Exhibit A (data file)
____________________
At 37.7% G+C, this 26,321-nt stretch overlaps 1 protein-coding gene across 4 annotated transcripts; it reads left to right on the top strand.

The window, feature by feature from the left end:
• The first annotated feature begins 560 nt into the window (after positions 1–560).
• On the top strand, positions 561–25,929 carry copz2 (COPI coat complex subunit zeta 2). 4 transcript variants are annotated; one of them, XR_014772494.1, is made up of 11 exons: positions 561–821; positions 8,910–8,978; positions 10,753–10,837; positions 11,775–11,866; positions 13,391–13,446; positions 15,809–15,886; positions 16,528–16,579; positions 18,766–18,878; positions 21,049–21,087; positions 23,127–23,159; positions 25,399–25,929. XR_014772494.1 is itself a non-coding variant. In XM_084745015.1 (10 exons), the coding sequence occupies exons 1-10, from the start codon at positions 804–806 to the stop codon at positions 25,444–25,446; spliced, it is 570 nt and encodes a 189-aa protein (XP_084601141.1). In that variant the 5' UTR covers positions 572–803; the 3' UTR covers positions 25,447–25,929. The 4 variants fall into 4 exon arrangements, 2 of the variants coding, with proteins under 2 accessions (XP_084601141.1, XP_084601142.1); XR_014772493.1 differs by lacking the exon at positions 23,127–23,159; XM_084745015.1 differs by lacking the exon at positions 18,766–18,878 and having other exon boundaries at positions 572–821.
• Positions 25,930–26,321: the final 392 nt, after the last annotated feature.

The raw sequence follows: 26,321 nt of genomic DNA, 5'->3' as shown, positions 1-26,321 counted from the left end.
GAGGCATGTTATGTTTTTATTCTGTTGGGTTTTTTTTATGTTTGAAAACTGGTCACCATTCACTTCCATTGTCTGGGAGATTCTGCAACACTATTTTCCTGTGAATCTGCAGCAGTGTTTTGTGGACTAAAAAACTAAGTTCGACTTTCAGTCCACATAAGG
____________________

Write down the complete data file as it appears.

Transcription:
At 37.7% G+C, this 26,321-nt stretch overlaps 1 protein-coding gene across 4 annotated transcripts; it reads left to right on the top strand.

The window, feature by feature from the left end:
• The first annotated feature begins 560 nt into the window (after positions 1–560).
• On the top strand, positions 561–25,929 carry copz2 (COPI coat complex subunit zeta 2). 4 transcript variants are annotated; one of them, XR_014772494.1, is made up of 11 exons: positions 561–821; positions 8,910–8,978; positions 10,753–10,837; positions 11,775–11,866; positions 13,391–13,446; positions 15,809–15,886; positions 16,528–16,579; positions 18,766–18,878; positions 21,049–21,087; positions 23,127–23,159; positions 25,399–25,929. XR_014772494.1 is itself a non-coding variant. In XM_084745015.1 (10 exons), the coding sequence occupies exons 1-10, from the start codon at positions 804–806 to the stop codon at positions 25,444–25,446; spliced, it is 570 nt and encodes a 189-aa protein (XP_084601141.1). In that variant the 5' UTR covers positions 572–803; the 3' UTR covers positions 25,447–25,929. The 4 variants fall into 4 exon arrangements, 2 of the variants coding, with proteins under 2 accessions (XP_084601141.1, XP_084601142.1); XR_014772493.1 differs by lacking the exon at positions 23,127–23,159; XM_084745015.1 differs by lacking the exon at positions 18,766–18,878 and having other exon boundaries at positions 572–821.
• Positions 25,930–26,321: the final 392 nt, after the last annotated feature.

The raw sequence follows: 26,321 nt of genomic DNA, 5'->3' as shown, positions 1-26,321 counted from the left end.
GAGGCATGTTATGTTTTTATTCTGTTGGGTTTTTTTTATGTTTGAAAACTGGTCACCATTCACTTCCATTGTCTGGGAGATTCTGCAACACTATTTTCCTGTGAATCTGCAGCAGTGTTTTGTGGACTAAAAAACTAAGTTCGACTTTCAGTCCACATAAGG